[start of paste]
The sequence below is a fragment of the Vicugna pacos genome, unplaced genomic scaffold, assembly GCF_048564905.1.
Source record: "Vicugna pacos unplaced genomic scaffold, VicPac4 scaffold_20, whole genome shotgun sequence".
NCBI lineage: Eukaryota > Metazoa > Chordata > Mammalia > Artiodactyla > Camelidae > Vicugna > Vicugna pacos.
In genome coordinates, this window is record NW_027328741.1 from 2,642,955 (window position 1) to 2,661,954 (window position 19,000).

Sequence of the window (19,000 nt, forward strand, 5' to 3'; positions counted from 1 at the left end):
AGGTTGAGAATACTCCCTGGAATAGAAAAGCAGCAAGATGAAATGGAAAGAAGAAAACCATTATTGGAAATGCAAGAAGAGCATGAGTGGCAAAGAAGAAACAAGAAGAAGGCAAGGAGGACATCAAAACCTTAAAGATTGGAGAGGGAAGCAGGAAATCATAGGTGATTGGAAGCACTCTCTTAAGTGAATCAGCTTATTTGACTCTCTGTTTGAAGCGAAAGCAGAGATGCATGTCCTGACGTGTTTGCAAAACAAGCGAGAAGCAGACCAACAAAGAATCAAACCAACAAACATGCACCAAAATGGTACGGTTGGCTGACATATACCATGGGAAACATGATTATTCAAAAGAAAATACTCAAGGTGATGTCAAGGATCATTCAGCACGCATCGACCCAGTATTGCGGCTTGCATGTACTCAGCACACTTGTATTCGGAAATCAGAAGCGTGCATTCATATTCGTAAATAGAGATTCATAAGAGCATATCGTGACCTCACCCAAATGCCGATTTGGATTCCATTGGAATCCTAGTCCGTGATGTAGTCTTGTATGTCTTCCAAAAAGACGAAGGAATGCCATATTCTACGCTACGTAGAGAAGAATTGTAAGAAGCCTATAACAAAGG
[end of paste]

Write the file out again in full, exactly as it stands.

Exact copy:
The sequence below is a fragment of the Vicugna pacos genome, unplaced genomic scaffold, assembly GCF_048564905.1.
Source record: "Vicugna pacos unplaced genomic scaffold, VicPac4 scaffold_20, whole genome shotgun sequence".
NCBI lineage: Eukaryota > Metazoa > Chordata > Mammalia > Artiodactyla > Camelidae > Vicugna > Vicugna pacos.
In genome coordinates, this window is record NW_027328741.1 from 2,642,955 (window position 1) to 2,661,954 (window position 19,000).

Sequence of the window (19,000 nt, forward strand, 5' to 3'; positions counted from 1 at the left end):
AGGTTGAGAATACTCCCTGGAATAGAAAAGCAGCAAGATGAAATGGAAAGAAGAAAACCATTATTGGAAATGCAAGAAGAGCATGAGTGGCAAAGAAGAAACAAGAAGAAGGCAAGGAGGACATCAAAACCTTAAAGATTGGAGAGGGAAGCAGGAAATCATAGGTGATTGGAAGCACTCTCTTAAGTGAATCAGCTTATTTGACTCTCTGTTTGAAGCGAAAGCAGAGATGCATGTCCTGACGTGTTTGCAAAACAAGCGAGAAGCAGACCAACAAAGAATCAAACCAACAAACATGCACCAAAATGGTACGGTTGGCTGACATATACCATGGGAAACATGATTATTCAAAAGAAAATACTCAAGGTGATGTCAAGGATCATTCAGCACGCATCGACCCAGTATTGCGGCTTGCATGTACTCAGCACACTTGTATTCGGAAATCAGAAGCGTGCATTCATATTCGTAAATAGAGATTCATAAGAGCATATCGTGACCTCACCCAAATGCCGATTTGGATTCCATTGGAATCCTAGTCCGTGATGTAGTCTTGTATGTCTTCCAAAAAGACGAAGGAATGCCATATTCTACGCTACGTAGAGAAGAATTGTAAGAAGCCTATAACAAAGG